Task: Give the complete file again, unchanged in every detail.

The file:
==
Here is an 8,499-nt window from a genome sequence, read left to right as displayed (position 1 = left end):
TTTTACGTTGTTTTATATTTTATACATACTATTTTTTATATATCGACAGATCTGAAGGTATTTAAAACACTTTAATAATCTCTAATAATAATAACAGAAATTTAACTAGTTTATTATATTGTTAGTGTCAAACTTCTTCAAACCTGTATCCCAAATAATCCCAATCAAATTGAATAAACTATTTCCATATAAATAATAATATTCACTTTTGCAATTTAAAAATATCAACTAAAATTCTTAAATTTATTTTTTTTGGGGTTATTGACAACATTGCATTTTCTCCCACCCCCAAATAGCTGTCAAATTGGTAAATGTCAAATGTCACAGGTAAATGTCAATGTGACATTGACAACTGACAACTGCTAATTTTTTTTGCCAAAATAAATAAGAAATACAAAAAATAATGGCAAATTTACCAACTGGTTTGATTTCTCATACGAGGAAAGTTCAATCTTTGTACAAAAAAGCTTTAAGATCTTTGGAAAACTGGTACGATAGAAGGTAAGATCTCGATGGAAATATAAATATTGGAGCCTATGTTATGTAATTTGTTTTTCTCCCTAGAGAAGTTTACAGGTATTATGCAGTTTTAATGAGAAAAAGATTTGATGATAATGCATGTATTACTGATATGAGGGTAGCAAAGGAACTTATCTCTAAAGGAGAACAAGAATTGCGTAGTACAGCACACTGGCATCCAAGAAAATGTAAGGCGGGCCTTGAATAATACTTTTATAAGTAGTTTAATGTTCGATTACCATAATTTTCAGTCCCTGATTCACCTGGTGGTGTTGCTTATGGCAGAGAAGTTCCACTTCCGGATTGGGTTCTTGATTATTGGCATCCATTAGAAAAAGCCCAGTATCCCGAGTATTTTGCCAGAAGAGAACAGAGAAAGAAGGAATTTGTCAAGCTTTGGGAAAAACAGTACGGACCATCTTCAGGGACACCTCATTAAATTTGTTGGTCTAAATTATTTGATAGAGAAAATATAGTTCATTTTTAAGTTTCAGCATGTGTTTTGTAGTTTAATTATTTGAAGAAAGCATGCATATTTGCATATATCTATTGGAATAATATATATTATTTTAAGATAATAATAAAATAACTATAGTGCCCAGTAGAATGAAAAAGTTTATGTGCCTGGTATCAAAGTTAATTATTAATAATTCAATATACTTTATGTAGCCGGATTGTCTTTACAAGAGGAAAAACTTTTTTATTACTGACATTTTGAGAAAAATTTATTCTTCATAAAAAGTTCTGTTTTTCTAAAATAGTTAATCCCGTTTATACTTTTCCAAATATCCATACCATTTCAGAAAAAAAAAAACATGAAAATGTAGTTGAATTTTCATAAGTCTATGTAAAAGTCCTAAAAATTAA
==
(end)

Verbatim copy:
Here is an 8,499-nt window from a genome sequence, read left to right as displayed (position 1 = left end):
TTTTACGTTGTTTTATATTTTATACATACTATTTTTTATATATCGACAGATCTGAAGGTATTTAAAACACTTTAATAATCTCTAATAATAATAACAGAAATTTAACTAGTTTATTATATTGTTAGTGTCAAACTTCTTCAAACCTGTATCCCAAATAATCCCAATCAAATTGAATAAACTATTTCCATATAAATAATAATATTCACTTTTGCAATTTAAAAATATCAACTAAAATTCTTAAATTTATTTTTTTTGGGGTTATTGACAACATTGCATTTTCTCCCACCCCCAAATAGCTGTCAAATTGGTAAATGTCAAATGTCACAGGTAAATGTCAATGTGACATTGACAACTGACAACTGCTAATTTTTTTTGCCAAAATAAATAAGAAATACAAAAAATAATGGCAAATTTACCAACTGGTTTGATTTCTCATACGAGGAAAGTTCAATCTTTGTACAAAAAAGCTTTAAGATCTTTGGAAAACTGGTACGATAGAAGGTAAGATCTCGATGGAAATATAAATATTGGAGCCTATGTTATGTAATTTGTTTTTCTCCCTAGAGAAGTTTACAGGTATTATGCAGTTTTAATGAGAAAAAGATTTGATGATAATGCATGTATTACTGATATGAGGGTAGCAAAGGAACTTATCTCTAAAGGAGAACAAGAATTGCGTAGTACAGCACACTGGCATCCAAGAAAATGTAAGGCGGGCCTTGAATAATACTTTTATAAGTAGTTTAATGTTCGATTACCATAATTTTCAGTCCCTGATTCACCTGGTGGTGTTGCTTATGGCAGAGAAGTTCCACTTCCGGATTGGGTTCTTGATTATTGGCATCCATTAGAAAAAGCCCAGTATCCCGAGTATTTTGCCAGAAGAGAACAGAGAAAGAAGGAATTTGTCAAGCTTTGGGAAAAACAGTACGGACCATCTTCAGGGACACCTCATTAAATTTGTTGGTCTAAATTATTTGATAGAGAAAATATAGTTCATTTTTAAGTTTCAGCATGTGTTTTGTAGTTTAATTATTTGAAGAAAGCATGCATATTTGCATATATCTATTGGAATAATATATATTATTTTAAGATAATAATAAAATAACTATAGTGCCCAGTAGAATGAAAAAGTTTATGTGCCTGGTATCAAAGTTAATTATTAATAATTCAATATACTTTATGTAGCCGGATTGTCTTTACAAGAGGAAAAACTTTTTTATTACTGACATTTTGAGAAAAATTTATTCTTCATAAAAAGTTCTGTTTTTCTAAAATAGTTAATCCCGTTTATACTTTTCCAAATATCCATACCATTTCAGAAAAAAAAAAACATGAAAATGTAGTTGAATTTTCATAAGTCTATGTAAAAGTCCTAAAAATTAA